Gov. Rod Blagojevich is preparing to implement “contingency plans” for operating state government if neither a permanent nor a temporary budget is in place by midnight today (Tuesday).

Gov. Rod Blagojevich is preparing to implement “contingency plans” for operating state government if neither a permanent nor a temporary budget is in place by midnight today (Tuesday).


However, Comptroller Dan Hynes said Monday that state government can continue to operate without disruption until at least Aug. 8, which is a deadline for processing school-aid payments and a payroll for about 5,000 state employees.


During a bill-signing ceremony in Farmersville, Blagojevich said contingency arrangements have been made to keep essential state services running if a temporary budget is allowed to expire at midnight. The governor did not elaborate on those plans.


Later, Blagojevich spokesman Justin DeJong said, “The state has contingency operations plans that are to be used in case of emergency, and on Aug. 1, we will begin putting those plans into motion.” He, too, declined to elaborate, although he said the plans do not call for the immediate closure of either state parks or historic sites.


Lawmakers were supposed to have passed a new state budget by July 1. Unable to agree on a permanent spending plan, they approved a one-month budget.


Blagojevich wants lawmakers to pass another one-month budget to keep the state operating while negotiations continue. The four legislative leaders, though, aren’t inclined to support another one-month budget and instead are working on a permanent plan.


At a Statehouse news conference Monday, Hynes said there is no need for hasty action even if the state has no budget of any kind in place by August.


“The reality is that the state can operate and should operate without disruption until Aug. 8,” said Hynes, whose office writes checks for state expenses but will lose that authority without a budget. “At that date, we would miss the first state payroll and we would miss the first state aid payment to our schools. I am calling on all constitutional officers and agency directors to keep their office open until Aug. 8 at least.”


Hynes said he has ordered his employees to report to work Aug. 1 with or without a budget in place. Spokesmen for Lt. Gov. Pat Quinn, Treasurer Alexi Giannoulias and Attorney General Lisa Madigan all said Monday that employees of those offices are expected to continue working even if no budget is approved. Secretary of State Jesse White previously told his employees they, too, are expected to continue working.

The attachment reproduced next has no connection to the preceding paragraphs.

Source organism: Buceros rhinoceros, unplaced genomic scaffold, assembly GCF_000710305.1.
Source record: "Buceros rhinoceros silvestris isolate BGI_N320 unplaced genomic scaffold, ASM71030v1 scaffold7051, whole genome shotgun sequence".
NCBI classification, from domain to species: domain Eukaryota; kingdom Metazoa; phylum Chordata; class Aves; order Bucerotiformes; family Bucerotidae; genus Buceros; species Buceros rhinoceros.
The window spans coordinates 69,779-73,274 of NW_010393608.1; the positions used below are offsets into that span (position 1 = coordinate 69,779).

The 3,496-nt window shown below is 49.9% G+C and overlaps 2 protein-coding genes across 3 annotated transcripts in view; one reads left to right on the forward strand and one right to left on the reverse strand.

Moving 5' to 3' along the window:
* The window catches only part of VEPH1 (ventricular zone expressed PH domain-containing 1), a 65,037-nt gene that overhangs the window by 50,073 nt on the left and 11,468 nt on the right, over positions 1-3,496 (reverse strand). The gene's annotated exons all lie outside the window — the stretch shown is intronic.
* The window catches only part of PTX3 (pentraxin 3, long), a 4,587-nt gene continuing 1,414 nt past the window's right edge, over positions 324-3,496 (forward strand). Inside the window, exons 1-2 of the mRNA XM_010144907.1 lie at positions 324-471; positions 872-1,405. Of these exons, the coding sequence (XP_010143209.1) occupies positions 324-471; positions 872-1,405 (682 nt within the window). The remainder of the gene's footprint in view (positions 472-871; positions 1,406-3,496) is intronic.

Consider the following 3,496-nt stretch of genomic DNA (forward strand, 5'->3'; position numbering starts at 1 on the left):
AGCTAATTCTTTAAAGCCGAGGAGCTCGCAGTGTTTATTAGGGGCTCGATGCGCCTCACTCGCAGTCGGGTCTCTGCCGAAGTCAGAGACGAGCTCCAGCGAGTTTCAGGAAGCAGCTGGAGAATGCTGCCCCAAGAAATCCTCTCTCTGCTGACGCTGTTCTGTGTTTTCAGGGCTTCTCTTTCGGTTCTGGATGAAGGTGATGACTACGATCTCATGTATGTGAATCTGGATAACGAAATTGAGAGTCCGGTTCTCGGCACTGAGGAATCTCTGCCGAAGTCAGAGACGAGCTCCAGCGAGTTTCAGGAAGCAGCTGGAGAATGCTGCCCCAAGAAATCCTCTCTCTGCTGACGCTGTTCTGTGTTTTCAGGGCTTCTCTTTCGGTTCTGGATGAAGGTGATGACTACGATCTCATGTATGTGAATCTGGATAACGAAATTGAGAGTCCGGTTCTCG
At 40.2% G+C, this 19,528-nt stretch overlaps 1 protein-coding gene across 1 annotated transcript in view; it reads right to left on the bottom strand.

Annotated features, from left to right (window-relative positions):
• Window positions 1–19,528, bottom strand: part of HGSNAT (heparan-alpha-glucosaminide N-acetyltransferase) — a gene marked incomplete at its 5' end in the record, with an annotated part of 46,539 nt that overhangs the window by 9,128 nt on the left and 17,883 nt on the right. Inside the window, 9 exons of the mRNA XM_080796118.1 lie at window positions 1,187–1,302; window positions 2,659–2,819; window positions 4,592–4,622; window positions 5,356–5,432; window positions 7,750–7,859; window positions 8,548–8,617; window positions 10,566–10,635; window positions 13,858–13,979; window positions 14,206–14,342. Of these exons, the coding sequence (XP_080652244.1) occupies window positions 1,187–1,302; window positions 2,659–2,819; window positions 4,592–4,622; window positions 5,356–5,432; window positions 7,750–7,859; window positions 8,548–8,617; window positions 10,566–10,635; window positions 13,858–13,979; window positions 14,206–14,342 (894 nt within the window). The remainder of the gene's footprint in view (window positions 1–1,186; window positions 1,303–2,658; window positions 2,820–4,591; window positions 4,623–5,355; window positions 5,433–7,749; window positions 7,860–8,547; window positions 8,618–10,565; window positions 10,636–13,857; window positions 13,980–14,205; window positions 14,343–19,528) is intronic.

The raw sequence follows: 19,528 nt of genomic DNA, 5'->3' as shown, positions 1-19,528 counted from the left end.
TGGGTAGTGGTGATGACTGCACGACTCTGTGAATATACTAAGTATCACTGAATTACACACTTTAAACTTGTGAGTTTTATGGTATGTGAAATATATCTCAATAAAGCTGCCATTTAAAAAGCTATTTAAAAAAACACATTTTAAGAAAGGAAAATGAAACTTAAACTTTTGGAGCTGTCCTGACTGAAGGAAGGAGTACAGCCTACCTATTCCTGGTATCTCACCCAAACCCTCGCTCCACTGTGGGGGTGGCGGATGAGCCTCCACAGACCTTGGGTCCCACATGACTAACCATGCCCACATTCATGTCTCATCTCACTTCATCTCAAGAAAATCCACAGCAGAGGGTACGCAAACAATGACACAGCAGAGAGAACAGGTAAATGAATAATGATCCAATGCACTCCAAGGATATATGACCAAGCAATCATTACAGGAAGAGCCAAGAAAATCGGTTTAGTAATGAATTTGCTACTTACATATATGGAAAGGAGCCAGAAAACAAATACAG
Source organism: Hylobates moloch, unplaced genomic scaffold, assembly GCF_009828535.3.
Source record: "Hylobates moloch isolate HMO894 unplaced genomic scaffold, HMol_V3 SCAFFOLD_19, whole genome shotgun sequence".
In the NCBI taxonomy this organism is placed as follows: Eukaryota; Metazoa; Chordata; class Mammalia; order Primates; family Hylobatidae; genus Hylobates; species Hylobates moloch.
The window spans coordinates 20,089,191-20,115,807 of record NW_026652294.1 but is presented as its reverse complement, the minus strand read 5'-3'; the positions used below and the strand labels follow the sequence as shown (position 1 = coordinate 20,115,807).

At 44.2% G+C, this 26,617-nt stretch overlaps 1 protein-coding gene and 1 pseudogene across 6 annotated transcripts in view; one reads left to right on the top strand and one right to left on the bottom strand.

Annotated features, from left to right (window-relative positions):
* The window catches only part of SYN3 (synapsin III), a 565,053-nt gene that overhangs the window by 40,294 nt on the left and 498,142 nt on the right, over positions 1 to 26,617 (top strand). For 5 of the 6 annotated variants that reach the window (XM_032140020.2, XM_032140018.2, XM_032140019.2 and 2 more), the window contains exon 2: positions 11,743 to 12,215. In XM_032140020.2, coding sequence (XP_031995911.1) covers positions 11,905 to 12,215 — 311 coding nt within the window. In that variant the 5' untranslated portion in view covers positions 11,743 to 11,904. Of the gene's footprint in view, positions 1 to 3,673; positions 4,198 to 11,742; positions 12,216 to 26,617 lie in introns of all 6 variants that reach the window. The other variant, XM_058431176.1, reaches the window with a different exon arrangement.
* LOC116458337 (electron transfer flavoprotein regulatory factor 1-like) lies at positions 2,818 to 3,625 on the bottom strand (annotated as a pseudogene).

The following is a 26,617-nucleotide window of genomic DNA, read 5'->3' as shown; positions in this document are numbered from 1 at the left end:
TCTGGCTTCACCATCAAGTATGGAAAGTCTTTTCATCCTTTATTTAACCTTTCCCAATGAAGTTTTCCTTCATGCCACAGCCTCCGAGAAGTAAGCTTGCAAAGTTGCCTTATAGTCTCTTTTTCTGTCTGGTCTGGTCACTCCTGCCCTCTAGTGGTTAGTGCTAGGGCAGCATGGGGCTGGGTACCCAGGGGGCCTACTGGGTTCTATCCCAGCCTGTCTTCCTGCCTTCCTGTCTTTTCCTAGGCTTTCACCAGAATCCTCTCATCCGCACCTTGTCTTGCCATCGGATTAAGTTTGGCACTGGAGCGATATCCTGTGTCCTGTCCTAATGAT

The next critical day in the budget impasse is a week from Wednesday, Hynes said. Without a budget in place by then, the state won’t be able to make a $170 million aid payment to schools and will miss processing a payroll for 4,900 executive office employees with the comptroller, treasurer, lieutenant governor, attorney general and governor’s office.


“We have to focus on Aug. 8 as a deadline because it is real,” Hynes said. “On that day, it won’t be an arbitrary deadline, it will be a deadline that hurts people.”


The four legislative leaders have been meeting without Blagojevich in the room to fashion a full-year spending plan. Senate President Emil Jones, D-Chicago, said last week he didn’t view Aug. 1 as a critical date to complete a budget.


The four leaders met for about two hours Monday, and House Minority Leader Tom Cross, R-Oswego, emerged afterward to say that today (Tuesday) is not a deadline to act.


“We all believe that the next several days is the important time,” Cross said.

Even without a budget, some state payments will continue, Hynes said.  Checks to state retirees, welfare recipients and bond-holders must all be paid even with no budget.


Others, though, will be out of luck.


Hynes said his office would normally write about $100 million a day in checks for Medicaid payments, child care, equipment and other expenses. Those payments will not be made without a budget.


Doug Finke can be reached at (217) 788-1527 or